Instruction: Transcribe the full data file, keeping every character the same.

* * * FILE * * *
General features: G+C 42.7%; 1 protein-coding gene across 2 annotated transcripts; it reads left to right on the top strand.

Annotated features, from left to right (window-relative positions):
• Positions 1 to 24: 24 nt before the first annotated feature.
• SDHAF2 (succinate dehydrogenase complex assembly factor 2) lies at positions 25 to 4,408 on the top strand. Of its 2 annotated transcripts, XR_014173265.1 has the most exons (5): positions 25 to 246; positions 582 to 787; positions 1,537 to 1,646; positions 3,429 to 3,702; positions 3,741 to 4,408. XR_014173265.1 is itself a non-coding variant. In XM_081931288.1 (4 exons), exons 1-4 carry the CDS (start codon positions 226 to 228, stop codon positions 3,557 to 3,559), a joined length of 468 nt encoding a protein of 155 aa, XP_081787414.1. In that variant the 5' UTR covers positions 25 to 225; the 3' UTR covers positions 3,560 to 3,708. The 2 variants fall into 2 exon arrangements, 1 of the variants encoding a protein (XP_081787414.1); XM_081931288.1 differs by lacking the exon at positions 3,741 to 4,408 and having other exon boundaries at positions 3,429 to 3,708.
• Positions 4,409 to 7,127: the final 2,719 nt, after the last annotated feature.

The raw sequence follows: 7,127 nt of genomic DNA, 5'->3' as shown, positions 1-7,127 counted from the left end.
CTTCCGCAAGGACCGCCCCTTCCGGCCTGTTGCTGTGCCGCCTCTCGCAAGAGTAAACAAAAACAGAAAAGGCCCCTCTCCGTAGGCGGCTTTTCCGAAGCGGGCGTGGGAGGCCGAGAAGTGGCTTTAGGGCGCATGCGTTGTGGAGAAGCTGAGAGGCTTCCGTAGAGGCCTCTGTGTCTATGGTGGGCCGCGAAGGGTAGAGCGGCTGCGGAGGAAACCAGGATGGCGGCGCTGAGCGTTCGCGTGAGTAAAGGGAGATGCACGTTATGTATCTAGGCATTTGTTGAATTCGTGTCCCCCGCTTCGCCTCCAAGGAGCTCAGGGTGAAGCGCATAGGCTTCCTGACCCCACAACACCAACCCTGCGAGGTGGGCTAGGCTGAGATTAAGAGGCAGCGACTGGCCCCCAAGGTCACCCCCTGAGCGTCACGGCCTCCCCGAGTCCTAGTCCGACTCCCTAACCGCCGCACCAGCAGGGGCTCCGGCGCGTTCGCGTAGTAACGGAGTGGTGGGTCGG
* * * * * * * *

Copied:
General features: G+C 42.7%; 1 protein-coding gene across 2 annotated transcripts; it reads left to right on the top strand.

Annotated features, from left to right (window-relative positions):
• Positions 1 to 24: 24 nt before the first annotated feature.
• SDHAF2 (succinate dehydrogenase complex assembly factor 2) lies at positions 25 to 4,408 on the top strand. Of its 2 annotated transcripts, XR_014173265.1 has the most exons (5): positions 25 to 246; positions 582 to 787; positions 1,537 to 1,646; positions 3,429 to 3,702; positions 3,741 to 4,408. XR_014173265.1 is itself a non-coding variant. In XM_081931288.1 (4 exons), exons 1-4 carry the CDS (start codon positions 226 to 228, stop codon positions 3,557 to 3,559), a joined length of 468 nt encoding a protein of 155 aa, XP_081787414.1. In that variant the 5' UTR covers positions 25 to 225; the 3' UTR covers positions 3,560 to 3,708. The 2 variants fall into 2 exon arrangements, 1 of the variants encoding a protein (XP_081787414.1); XM_081931288.1 differs by lacking the exon at positions 3,741 to 4,408 and having other exon boundaries at positions 3,429 to 3,708.
• Positions 4,409 to 7,127: the final 2,719 nt, after the last annotated feature.

The raw sequence follows: 7,127 nt of genomic DNA, 5'->3' as shown, positions 1-7,127 counted from the left end.
CTTCCGCAAGGACCGCCCCTTCCGGCCTGTTGCTGTGCCGCCTCTCGCAAGAGTAAACAAAAACAGAAAAGGCCCCTCTCCGTAGGCGGCTTTTCCGAAGCGGGCGTGGGAGGCCGAGAAGTGGCTTTAGGGCGCATGCGTTGTGGAGAAGCTGAGAGGCTTCCGTAGAGGCCTCTGTGTCTATGGTGGGCCGCGAAGGGTAGAGCGGCTGCGGAGGAAACCAGGATGGCGGCGCTGAGCGTTCGCGTGAGTAAAGGGAGATGCACGTTATGTATCTAGGCATTTGTTGAATTCGTGTCCCCCGCTTCGCCTCCAAGGAGCTCAGGGTGAAGCGCATAGGCTTCCTGACCCCACAACACCAACCCTGCGAGGTGGGCTAGGCTGAGATTAAGAGGCAGCGACTGGCCCCCAAGGTCACCCCCTGAGCGTCACGGCCTCCCCGAGTCCTAGTCCGACTCCCTAACCGCCGCACCAGCAGGGGCTCCGGCGCGTTCGCGTAGTAACGGAGTGGTGGGTCGG